The case for fluoride

By Colin Rix and Diana Donahue - posted Thursday, February 10, 2005 (

Mark Diesendorf proposes that chemicals in food and drink, in this instance fluoride, are a threat to both the natural environment and social equity. The article fails to acknowledge the considerable number of studies in recent years, several of them pivotal in terms of study design and adjustment for confounding factors, that have rigorously examined the effects of fluoride on human health. There is now overwhelming evidence that adding trace amounts of fluoride to water supplies has led to a dramatic decrease in the incidence of dental caries, particularly in children.

Response: No studies are cited to support these claims. In actual fact, the latest studies from Australia indicate little to no benefit accruing from water fluoridation to the permanent teeth, larger benefits were found for the primary teeth. These studies are in line with the largest study ever conducted in the US (Brunelle and Carlos, 1990). In the 1996 study by Spencer et al. the teeth of children in Queensland and South Australia were examined and a miniscule saving of 0.12 and 0.3 permanent tooth surfaces (out of 128 tooth surfaces in a child's mouth) was recorded. In the 2004 study by Armfield and Spencer no difference was found between the permanent teeth of children who had spent all their lives drinking fluoridated water and these drinking either tank or bottled water.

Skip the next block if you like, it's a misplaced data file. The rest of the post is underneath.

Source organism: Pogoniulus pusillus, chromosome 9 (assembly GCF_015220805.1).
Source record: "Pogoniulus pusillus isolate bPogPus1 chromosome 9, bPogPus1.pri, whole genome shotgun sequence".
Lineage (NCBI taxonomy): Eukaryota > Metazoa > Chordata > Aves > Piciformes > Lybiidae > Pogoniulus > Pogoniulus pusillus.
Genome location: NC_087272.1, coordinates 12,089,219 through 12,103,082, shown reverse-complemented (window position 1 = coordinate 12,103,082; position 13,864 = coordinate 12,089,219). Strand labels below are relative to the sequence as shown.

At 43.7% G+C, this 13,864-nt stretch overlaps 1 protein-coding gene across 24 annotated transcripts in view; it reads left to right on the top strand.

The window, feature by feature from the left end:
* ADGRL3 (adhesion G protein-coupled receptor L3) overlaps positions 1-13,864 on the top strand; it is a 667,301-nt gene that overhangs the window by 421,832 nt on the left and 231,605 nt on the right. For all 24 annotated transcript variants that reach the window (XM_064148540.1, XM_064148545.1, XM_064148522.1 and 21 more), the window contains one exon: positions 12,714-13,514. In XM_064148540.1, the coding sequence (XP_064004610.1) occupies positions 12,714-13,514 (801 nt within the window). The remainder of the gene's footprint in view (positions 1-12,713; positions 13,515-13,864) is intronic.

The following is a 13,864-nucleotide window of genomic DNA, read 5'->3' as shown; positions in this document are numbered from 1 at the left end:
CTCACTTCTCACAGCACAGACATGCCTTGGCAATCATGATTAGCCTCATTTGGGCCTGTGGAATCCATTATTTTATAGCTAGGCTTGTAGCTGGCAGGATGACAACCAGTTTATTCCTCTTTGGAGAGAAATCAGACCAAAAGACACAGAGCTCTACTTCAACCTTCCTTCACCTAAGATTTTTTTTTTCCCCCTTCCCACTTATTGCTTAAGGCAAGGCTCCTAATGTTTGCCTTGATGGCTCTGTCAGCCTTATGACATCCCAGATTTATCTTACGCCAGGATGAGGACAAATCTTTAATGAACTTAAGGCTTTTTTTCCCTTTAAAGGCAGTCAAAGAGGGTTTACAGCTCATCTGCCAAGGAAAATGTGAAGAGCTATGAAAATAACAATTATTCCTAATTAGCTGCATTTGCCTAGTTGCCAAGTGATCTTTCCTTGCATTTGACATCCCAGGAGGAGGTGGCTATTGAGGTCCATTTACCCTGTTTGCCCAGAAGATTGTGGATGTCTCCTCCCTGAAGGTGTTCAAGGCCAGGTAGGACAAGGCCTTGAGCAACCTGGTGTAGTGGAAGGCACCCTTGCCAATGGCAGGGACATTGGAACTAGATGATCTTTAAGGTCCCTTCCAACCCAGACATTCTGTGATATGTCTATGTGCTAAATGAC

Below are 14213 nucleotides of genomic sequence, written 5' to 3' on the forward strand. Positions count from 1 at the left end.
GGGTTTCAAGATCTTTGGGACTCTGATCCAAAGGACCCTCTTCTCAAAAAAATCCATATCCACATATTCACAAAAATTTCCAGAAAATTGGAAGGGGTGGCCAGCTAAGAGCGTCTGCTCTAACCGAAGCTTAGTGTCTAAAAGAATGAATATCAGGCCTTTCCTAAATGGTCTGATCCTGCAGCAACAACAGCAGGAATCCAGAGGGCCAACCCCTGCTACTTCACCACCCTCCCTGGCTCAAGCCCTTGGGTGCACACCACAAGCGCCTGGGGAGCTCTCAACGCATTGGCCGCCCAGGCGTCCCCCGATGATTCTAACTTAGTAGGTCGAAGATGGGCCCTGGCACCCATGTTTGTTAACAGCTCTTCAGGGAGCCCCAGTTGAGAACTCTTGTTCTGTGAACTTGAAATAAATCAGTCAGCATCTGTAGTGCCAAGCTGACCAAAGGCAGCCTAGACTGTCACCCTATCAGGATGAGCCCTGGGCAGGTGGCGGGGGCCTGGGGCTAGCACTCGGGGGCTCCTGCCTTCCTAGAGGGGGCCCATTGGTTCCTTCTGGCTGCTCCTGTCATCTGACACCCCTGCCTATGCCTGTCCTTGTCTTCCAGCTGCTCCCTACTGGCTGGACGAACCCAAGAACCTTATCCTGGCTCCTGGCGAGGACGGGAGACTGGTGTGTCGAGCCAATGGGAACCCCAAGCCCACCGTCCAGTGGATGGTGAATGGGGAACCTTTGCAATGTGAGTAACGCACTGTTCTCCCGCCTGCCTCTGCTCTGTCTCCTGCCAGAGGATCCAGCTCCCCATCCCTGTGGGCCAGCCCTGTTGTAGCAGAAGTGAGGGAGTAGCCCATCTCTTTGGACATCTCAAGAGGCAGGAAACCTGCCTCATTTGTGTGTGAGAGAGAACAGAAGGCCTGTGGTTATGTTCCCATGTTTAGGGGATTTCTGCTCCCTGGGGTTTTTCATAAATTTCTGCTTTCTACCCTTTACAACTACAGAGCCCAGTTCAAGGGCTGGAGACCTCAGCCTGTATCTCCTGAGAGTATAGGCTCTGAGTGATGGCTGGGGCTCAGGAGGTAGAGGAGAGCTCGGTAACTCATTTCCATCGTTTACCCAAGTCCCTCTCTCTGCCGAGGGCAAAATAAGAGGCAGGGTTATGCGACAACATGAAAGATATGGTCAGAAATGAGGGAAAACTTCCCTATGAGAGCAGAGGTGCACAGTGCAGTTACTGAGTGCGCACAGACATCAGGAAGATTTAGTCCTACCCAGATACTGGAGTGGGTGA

The strength and vitality of a society are vested in the opportunity for balanced and informed debate on issues of public concern, especially if it challenges an established practice or long-held belief.

Response: This is true. So it is a great shame that Australian authorities and professinal bodies have steadfastly refused to debate with me on this issue in three separate visits to Australia, or even respond in writing to carefully documented objections to this practice (see

Society‚s attitudes change, and new research can clarify issues of concern or point to other unforeseen consequences, as exemplified in our attitude to smoking and asbestos products, and the recent withdrawal of the antiarthritic drug Vioxx® from the Australian market.

Response: True again. Thus the authors should be concerned about the recent findings that fluoride lowers IQ (Xiang et al. 2003); accumulates in the pineal gland (Luke, 1997, 2001) and other impacts discussed below.

Governments are charged with caring for the society they represent in a benign and cost-effective manner, and they have an obligation to consider carefully any recommendations from their expert committees prior to implementation. Public health programs are a balance between the benefit to society and the infringement of an individual‚s rights, as illustrated by the examples of vaccines and chest X-rays. Similarly, water fluoridation provides dental health benefits to society in a cost-effective and socially equitable manner. It can be compared to the addition of vitamin D to margarine to maintain healthy bones, or folic acid to cereals to reduce the risk of pregnant women bearing children with spina bifida.